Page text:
Does Vodka Freeze? Freezing Point of Vodka

Does Vodka Freeze
Does vodka freeze? Yes it does, just not at normal freezer temperatures.

Many people keep vodka in the freezer. This makes the vodka nice and cold, but does not freeze it. Does vodka freeze? Is storing it in the freezer a good idea? Here are the answers to the questions.

Does Vodka Freeze?

Vodka does not freeze in a home freezer. The reason is its high alcohol content. In most countries, vodka is 40% alcohol, 60% water, with traces of flavoring or impurities. The European Union specifies vodka be at least 37.5% alcohol, while the U.S. permits a certain amount of sugar and citric acid in the spirit. In all cases, the alcohol, sugar, citric acid, and flavorings (if applicable) all contribute to the phenomenon called freezing point depression.

In vodka, freezing point depression lowers the freezing point of the liquid below the freezing point of the pure solvent (water). Basically, the alcohol and other molecules get in the way of water molecules, keeping them from forming ice as easily.

Freezing Point of Vodka

If it gets cold enough, vodka does freeze. Its freezing point is -16 °F or -26.7 °C. This is quite a bit warmer than the freezing point of pure ethanol (−173 °F or -114 °C), but lower than the freezing point of water (32 °F or 0 °C). Meanwhile, the average home freezer is around 0° F (-18° C). This is plenty cold enough to freeze beer or wine, but not cold enough to freeze vodka or comparable spirits, like tequila, gin, rum.

How to Freeze Vodka

If you can’t put vodka in the freezer to freeze it, how do you do it? There are three easy ways of getting vodka cold enough to solidify:

  • Store vodka outside when it’s really cold (below -16 °F or -26.7 °C).
  • Add dry ice to the vodka. Dry ice is solid carbon dioxide at a temperature of −109.2 °F (−78.5 °C). The solid carbon dioxide undergoes sublimation into carbon dioxide gas. This carbonates the vodka, gives it an acidic flavor, and also chills it so much that contact causes frostbite.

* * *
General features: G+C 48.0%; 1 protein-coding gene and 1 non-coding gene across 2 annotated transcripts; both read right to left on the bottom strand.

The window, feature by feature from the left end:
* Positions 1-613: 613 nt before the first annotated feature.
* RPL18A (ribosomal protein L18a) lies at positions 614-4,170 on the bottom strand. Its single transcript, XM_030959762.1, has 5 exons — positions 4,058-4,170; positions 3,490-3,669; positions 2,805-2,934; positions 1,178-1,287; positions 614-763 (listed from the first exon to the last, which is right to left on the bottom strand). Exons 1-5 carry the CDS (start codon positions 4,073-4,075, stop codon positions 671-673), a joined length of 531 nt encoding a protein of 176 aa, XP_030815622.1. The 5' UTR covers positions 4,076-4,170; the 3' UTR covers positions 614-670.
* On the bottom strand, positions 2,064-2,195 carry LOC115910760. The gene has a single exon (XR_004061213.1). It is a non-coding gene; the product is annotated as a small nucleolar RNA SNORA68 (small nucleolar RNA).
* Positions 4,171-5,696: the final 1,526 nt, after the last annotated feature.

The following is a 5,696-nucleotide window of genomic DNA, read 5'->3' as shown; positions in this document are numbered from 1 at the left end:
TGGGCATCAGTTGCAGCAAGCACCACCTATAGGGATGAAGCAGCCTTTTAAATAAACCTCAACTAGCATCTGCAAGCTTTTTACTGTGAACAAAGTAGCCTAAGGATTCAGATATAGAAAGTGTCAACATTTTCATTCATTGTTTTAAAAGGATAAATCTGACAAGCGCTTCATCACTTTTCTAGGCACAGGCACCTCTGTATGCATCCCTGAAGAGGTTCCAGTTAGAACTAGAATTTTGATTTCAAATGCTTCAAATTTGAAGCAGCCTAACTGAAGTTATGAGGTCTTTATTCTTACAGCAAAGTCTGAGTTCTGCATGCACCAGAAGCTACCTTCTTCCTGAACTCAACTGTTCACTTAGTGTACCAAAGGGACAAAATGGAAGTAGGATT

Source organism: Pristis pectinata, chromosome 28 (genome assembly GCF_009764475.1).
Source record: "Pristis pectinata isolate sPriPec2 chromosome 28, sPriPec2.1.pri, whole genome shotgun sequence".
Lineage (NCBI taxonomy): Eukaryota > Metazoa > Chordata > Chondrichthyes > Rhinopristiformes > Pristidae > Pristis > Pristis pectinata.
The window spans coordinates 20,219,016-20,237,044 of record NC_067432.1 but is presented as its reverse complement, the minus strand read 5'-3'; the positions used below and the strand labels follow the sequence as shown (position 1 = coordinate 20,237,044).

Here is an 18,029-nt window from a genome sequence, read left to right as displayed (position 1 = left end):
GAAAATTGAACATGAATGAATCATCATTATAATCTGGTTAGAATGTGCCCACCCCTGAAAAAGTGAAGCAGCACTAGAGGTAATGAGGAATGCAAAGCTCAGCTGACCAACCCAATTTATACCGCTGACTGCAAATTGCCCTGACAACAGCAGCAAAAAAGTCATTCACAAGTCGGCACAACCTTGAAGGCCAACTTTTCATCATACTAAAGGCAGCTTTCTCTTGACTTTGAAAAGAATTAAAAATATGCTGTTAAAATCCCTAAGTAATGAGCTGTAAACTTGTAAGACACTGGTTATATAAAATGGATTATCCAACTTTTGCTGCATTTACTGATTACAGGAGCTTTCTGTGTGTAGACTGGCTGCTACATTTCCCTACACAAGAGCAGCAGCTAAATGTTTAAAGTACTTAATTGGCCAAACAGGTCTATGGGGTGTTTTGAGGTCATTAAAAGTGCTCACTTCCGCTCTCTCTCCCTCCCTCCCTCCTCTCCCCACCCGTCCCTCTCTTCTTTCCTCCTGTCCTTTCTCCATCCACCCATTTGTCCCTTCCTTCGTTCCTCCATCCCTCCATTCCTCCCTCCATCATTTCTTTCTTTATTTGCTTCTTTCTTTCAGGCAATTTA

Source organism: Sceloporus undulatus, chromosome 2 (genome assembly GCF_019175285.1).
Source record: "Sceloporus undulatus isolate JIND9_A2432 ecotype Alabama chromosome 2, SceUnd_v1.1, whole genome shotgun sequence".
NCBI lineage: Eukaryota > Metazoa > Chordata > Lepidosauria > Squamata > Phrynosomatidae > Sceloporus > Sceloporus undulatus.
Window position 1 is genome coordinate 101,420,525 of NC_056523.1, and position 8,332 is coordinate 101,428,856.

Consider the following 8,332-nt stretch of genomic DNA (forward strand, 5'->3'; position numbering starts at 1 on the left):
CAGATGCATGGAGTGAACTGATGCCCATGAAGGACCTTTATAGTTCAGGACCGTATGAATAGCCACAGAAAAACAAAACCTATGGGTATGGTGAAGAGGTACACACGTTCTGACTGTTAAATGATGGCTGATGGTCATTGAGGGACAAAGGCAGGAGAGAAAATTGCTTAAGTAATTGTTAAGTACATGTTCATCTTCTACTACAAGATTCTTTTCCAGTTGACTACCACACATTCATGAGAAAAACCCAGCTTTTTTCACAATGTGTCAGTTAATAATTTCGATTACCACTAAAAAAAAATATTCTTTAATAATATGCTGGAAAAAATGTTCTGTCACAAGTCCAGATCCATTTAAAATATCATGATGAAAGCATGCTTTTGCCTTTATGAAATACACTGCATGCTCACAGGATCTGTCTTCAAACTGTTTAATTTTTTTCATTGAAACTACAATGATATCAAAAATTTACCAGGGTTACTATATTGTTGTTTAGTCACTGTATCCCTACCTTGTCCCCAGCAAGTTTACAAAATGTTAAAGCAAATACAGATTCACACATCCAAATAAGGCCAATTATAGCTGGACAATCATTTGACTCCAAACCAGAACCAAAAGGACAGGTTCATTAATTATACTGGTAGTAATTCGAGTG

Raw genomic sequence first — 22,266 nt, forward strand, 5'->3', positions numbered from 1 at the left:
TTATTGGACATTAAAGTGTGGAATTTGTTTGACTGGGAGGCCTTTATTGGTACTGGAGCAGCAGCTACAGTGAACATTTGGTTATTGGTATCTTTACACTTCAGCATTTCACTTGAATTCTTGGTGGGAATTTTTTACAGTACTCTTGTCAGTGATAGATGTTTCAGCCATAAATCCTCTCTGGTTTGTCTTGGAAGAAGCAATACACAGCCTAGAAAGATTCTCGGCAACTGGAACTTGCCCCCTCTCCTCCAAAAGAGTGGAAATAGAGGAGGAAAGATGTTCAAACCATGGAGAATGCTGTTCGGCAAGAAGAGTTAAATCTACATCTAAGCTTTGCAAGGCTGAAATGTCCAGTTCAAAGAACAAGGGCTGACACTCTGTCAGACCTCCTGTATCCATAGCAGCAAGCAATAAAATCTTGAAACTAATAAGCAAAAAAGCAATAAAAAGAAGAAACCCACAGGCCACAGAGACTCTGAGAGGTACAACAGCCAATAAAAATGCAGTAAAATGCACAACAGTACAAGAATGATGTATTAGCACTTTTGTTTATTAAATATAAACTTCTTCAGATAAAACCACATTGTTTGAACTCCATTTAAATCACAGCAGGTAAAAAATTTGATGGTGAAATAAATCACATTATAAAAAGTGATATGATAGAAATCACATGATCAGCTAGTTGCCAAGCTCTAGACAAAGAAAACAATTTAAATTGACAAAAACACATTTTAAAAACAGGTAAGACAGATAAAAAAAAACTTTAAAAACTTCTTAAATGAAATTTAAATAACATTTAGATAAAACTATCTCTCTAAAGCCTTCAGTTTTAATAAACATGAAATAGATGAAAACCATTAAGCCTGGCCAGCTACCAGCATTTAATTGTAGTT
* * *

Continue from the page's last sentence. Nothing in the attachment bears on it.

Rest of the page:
• Pour liquid nitrogen over vodka. Liquid nitrogen is −320 °F (−195.79 °C). It boils off, leaving solid vodka. Note this is cold enough that it causes immediate frostbite.

The bottom line is you can freeze vodka, but the solid spirit is too cold to handle, much less taste.

Is It Okay to Freeze Vodka?

So, is it okay to keep vodka in the freezer? Is it alright if you actually freeze it?

Storing vodka in the freezer is a great method of chilling it since most people drink vodka “neat” or without ice. That being said, over-chilling the spirit is not recommended because it affects the flavor and texture. Ideally, drink vodka at a temperature between 32 to 39 °F (0 and 4 °C). This is at or slightly above the freezing point of water. When it gets very cold, vodka thickens. Also, the aroma and flavor become less complex because the volatile compounds don’t have sufficient energy to get into the air as much. If you’re drinking cheap vodka that tastes medicinal, this can be a bonus. But, if you splurged on a great bottle of vodka, store and serve it at the proper temperature for an optimal experience.

Actually freezing vodka won’t hurt the spirit, but the liquid expands as it freezes. Potentially, this expansion can rupture the container. But, if you somehow make vodka ice cubes, the only real danger is frostbite. Let vodka thaw before consumption.

Freezing to Enrich Vodka Alcohol Content

One situation when freezing vodka is useful is “freeze distillation”. You pour vodka into a bowl or other open container, place it in the freezer, and chill it. Once the vodka is cold, add one or more ice cubes. The ice cubes act as seed crystals for growing more ice. This attracts free water from the vodka and crystallizes it out as ice. The result is a spirit with a higher alcohol content. Freeze distillation works best with (really bad) vodka that starts out lower than 40 proof.